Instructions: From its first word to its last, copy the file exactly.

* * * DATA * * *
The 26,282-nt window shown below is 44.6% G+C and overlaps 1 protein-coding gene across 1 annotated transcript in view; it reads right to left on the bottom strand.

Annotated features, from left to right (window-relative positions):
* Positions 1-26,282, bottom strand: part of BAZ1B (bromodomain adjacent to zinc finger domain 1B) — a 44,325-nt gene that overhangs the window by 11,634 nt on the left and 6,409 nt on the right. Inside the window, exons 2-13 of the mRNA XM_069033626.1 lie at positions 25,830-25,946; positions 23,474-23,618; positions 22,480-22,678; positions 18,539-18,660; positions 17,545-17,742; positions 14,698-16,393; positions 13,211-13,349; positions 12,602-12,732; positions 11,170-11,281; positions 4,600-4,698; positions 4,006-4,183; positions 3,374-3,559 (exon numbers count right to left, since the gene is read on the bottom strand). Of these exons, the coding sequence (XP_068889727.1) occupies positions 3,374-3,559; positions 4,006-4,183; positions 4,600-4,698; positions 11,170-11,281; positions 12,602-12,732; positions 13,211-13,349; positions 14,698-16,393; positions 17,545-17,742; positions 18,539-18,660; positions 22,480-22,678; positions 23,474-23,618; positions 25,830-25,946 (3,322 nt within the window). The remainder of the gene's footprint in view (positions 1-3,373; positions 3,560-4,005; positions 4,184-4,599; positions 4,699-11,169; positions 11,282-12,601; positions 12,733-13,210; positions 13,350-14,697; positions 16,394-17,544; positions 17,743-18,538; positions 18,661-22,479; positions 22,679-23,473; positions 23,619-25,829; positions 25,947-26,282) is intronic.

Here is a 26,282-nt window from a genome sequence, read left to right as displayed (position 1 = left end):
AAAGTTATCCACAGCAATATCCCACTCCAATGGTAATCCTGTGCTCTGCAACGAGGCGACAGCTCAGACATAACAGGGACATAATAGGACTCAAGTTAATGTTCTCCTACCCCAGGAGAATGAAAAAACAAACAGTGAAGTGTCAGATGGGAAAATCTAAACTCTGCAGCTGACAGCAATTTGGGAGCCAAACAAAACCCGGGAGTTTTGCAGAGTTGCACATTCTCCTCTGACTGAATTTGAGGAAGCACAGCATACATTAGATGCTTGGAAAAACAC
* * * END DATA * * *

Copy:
The 26,282-nt window shown below is 44.6% G+C and overlaps 1 protein-coding gene across 1 annotated transcript in view; it reads right to left on the bottom strand.

Annotated features, from left to right (window-relative positions):
* Positions 1-26,282, bottom strand: part of BAZ1B (bromodomain adjacent to zinc finger domain 1B) — a 44,325-nt gene that overhangs the window by 11,634 nt on the left and 6,409 nt on the right. Inside the window, exons 2-13 of the mRNA XM_069033626.1 lie at positions 25,830-25,946; positions 23,474-23,618; positions 22,480-22,678; positions 18,539-18,660; positions 17,545-17,742; positions 14,698-16,393; positions 13,211-13,349; positions 12,602-12,732; positions 11,170-11,281; positions 4,600-4,698; positions 4,006-4,183; positions 3,374-3,559 (exon numbers count right to left, since the gene is read on the bottom strand). Of these exons, the coding sequence (XP_068889727.1) occupies positions 3,374-3,559; positions 4,006-4,183; positions 4,600-4,698; positions 11,170-11,281; positions 12,602-12,732; positions 13,211-13,349; positions 14,698-16,393; positions 17,545-17,742; positions 18,539-18,660; positions 22,480-22,678; positions 23,474-23,618; positions 25,830-25,946 (3,322 nt within the window). The remainder of the gene's footprint in view (positions 1-3,373; positions 3,560-4,005; positions 4,184-4,599; positions 4,699-11,169; positions 11,282-12,601; positions 12,733-13,210; positions 13,350-14,697; positions 16,394-17,544; positions 17,743-18,538; positions 18,661-22,479; positions 22,679-23,473; positions 23,619-25,829; positions 25,947-26,282) is intronic.

Here is a 26,282-nt window from a genome sequence, read left to right as displayed (position 1 = left end):
AAAGTTATCCACAGCAATATCCCACTCCAATGGTAATCCTGTGCTCTGCAACGAGGCGACAGCTCAGACATAACAGGGACATAATAGGACTCAAGTTAATGTTCTCCTACCCCAGGAGAATGAAAAAACAAACAGTGAAGTGTCAGATGGGAAAATCTAAACTCTGCAGCTGACAGCAATTTGGGAGCCAAACAAAACCCGGGAGTTTTGCAGAGTTGCACATTCTCCTCTGACTGAATTTGAGGAAGCACAGCATACATTAGATGCTTGGAAAAACAC